Something Connie Crosby said in a comment today made me think that it might be interesting to see all of the week’s references to other websites, whether in posts or comments. I’ve simply set them up as links with suggestive titles, where the original link text didn’t make sense out of context.
I may find a better way to house them and let us look back whenever we want to the range of references over time. For the nonce:
- AALL Law Lib Assist
- ABA hurricane press release
- Out of the Jungle: finding homes for displaced law students
- Supreme Court of
Organization is now starting from various groups to help in the clean-up of Louisiana after Hurricane Katrina.
The American Association of Law Libraries (AALL) has put together a blog in which members and friends can seek and provide assistance. See: AALL Law Lib Assist.
Earlier today AALL President Claire Germain sent a message to members, including this statement:
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We need everyone’s help in brainstorming on how best we as an association can help and partner with others. We are waiting to let our colleagues tell us what they need most once they are able to return to their institutions
The search is on for a new judicial appointment to the Supreme Court of Canada. For the first time ever, suggestions are being taken from the public.
See Supreme Court of Canada August 30, 2005 press release . Notices are being run in this week’s national and regional newspapers. Suggestions from the public are due September 20, 2005 and will be combined with names that arise from more traditional selection methods.
Yikes, outed by Connie as a guest blogger!
Now that my cover’s blown, I’m going to cross-post something that I’ve just put on Out Of The Jungle, because it relates to Slaw and, unsurprisingly, to the kind of things we talk about here.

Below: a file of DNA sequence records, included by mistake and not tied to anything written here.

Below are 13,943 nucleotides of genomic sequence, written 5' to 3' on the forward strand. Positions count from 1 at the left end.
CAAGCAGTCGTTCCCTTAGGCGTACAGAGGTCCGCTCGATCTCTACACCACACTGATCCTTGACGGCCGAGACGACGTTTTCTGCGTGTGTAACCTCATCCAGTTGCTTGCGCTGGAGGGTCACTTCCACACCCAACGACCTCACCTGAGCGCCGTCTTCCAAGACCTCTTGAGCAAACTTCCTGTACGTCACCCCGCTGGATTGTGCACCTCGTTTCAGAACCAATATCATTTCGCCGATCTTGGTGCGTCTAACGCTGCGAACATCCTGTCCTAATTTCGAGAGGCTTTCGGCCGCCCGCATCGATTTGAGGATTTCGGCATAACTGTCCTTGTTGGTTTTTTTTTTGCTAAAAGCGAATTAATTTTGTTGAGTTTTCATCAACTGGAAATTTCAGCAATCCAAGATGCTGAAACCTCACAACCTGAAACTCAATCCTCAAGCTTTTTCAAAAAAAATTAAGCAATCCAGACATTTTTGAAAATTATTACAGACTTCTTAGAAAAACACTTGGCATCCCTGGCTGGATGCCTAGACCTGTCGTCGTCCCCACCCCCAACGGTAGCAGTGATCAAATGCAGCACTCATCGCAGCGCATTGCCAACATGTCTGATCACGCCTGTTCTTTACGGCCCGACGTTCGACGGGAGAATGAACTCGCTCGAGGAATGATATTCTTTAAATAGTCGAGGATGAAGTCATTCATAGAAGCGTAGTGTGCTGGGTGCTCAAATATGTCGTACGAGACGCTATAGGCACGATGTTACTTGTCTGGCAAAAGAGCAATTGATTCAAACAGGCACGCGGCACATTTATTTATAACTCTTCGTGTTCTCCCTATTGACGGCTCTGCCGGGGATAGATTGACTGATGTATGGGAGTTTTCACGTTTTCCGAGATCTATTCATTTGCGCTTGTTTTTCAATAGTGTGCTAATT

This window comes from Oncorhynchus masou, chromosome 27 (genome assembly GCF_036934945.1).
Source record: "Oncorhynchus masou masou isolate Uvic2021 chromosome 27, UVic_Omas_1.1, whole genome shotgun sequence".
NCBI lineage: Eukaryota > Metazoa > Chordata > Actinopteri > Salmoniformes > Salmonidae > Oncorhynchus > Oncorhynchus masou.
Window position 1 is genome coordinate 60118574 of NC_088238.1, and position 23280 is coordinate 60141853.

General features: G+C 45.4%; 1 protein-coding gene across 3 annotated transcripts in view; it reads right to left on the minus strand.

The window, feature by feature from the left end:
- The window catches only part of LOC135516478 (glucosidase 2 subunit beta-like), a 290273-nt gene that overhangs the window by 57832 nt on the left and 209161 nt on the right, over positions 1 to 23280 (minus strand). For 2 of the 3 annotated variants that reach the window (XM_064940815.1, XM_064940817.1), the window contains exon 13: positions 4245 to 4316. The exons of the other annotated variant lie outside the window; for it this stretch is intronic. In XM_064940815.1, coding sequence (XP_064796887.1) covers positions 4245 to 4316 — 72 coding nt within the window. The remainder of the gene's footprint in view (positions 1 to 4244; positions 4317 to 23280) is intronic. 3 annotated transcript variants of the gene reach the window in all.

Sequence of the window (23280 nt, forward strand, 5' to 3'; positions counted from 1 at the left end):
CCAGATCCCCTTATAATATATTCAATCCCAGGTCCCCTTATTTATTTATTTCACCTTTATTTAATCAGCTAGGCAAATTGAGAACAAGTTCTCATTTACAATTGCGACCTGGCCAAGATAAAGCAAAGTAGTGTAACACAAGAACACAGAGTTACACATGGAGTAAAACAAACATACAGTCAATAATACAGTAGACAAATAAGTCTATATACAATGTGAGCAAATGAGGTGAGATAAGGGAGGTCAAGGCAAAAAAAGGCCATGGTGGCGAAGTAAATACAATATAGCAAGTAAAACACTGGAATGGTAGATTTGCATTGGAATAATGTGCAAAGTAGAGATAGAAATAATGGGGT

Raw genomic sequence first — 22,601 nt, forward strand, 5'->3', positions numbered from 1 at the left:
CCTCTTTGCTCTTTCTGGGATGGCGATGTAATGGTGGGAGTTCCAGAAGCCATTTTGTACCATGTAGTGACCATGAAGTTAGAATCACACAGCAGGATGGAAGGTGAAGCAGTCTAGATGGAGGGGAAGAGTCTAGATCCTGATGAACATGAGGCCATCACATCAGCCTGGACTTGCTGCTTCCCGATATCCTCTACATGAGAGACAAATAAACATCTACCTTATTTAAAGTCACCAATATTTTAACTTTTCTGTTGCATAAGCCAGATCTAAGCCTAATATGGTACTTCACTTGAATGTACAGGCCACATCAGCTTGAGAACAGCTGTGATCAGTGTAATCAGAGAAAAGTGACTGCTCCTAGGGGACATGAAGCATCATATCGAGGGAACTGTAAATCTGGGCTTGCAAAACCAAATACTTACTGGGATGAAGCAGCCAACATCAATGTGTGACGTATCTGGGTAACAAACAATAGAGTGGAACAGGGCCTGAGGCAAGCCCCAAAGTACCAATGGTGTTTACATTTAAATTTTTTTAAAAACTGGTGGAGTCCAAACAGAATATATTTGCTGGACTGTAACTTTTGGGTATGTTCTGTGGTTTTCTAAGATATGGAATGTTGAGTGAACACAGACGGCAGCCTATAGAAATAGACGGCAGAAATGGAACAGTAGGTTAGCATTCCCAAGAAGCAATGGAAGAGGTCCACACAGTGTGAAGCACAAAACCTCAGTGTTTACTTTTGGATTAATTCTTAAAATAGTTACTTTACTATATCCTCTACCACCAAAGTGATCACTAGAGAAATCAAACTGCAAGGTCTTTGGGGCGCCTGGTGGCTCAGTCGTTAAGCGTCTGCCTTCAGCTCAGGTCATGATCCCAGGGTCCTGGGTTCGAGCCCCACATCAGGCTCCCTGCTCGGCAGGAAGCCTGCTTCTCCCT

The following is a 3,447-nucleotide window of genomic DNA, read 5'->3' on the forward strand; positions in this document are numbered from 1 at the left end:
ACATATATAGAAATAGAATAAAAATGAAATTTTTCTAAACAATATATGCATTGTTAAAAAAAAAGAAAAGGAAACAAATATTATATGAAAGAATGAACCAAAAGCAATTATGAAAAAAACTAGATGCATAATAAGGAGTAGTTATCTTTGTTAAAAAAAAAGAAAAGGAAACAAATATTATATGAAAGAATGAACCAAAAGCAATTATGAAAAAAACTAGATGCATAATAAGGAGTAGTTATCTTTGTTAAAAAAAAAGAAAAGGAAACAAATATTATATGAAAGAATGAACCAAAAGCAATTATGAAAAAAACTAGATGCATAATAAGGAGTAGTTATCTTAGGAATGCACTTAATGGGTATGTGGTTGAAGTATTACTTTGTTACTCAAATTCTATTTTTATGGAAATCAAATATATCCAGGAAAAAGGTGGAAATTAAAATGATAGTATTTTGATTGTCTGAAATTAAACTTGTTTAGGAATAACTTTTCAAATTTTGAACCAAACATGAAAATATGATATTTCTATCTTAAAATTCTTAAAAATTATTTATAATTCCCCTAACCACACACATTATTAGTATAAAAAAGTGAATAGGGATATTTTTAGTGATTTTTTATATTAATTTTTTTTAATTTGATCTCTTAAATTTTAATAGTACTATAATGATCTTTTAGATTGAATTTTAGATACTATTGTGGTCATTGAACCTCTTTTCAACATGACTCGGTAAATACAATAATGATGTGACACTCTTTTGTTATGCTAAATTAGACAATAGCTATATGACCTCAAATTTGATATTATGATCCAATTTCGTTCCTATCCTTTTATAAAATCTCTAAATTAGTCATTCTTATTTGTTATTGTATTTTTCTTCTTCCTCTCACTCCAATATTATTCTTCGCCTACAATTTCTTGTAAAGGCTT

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I was going to post only once a day, but I’m afraid I had an idea. Sorry about that. It likely won’t happen again.
I’m putting together a bunch of digital documents, a dossier, if you like, on the Charkaoui case. (Charkaoui is one of five people, all citzens of Arab countries, who have
Thanks to Bill Pierce’s blog for pointing out that the motherlode of Cyberlaw research has now been opened up to the great unwashed (like you and I).
The Franklin Pierce Law Center IP Mall now offers the full text of intellectual property, cyberlaw, and electronic commerce publications of the Congressional Research Service (CRS), the 741-person, $68 million-per-year “think tank” that works exclusively for Members and committees of the United States Congress. CRS is a department of the Library of Congress works exclusively as a nonpartisan analytical, research, and reference arm for Congress. Its reports have previously been unobtainable.
The reports . . . [more]
Interesting to read the account of some legal support services being outsourced to India, including legal research.
The account of drafting a factum with North American trained LLMs doing a draft for review by the North American lawyers is fascinating, and a bit scary.
With the electronic sources being as available in Bangalore as here, it may make no difference where the researcher is, and then it’s down to the insight, skill, knowledge and experience of the researcher. . . . [more]
Simon Chester has pointed me to the Université de Sherbrooke Bibliothèque de droit table of contents service for Canadian journals — a local version of the much more ambitious service at the University of Texas’s Tarlton Law Library.
Unfortunately there are no RSS feeds associated with the service. I’ve pointed this site out to John Doyle at Washington & Lee,See the prior post on Slaw’s new Resources page in the hope that he can scrape a feed for the five or six Canadian journals that don’t currently have one in his service. Simon Chester suggests that the service at . . . [more]
I’ve added a Resources page to Slaw: http://www.slaw.ca/resources, because it seems sensible to me to provide research tools that might not be otherwise available. I don’t expect it to be simply a list of links.
At the moment it contains a pair of pages about Canadian law journals, providing:
- a linked list of all the ones I know about,
- an [a?] RSS feed for each providing updates to their tables of contents,
- a similar feed for all Canadian law journals reporting updates to their tables of contents within the last 30 days,
- and a display of the same thing,
The American Association of Law Libraries (AALL) has recently posted materials from its 2005 San Antonio conference held in July. PDF files of individual programme materials are available from this page. Unfortunately one has to look at each individual page for each programme to see whether materials are available. If you are impatient, it might be easier to download all 14.8 MB of materials directly by clicking here.
Whither conference materials? As with recent lawyer seminars, the materials produced from this conference are scant, primarily including PowerPoint presentations, session outlines, and bibliographies (this being a library conference after . . . [more]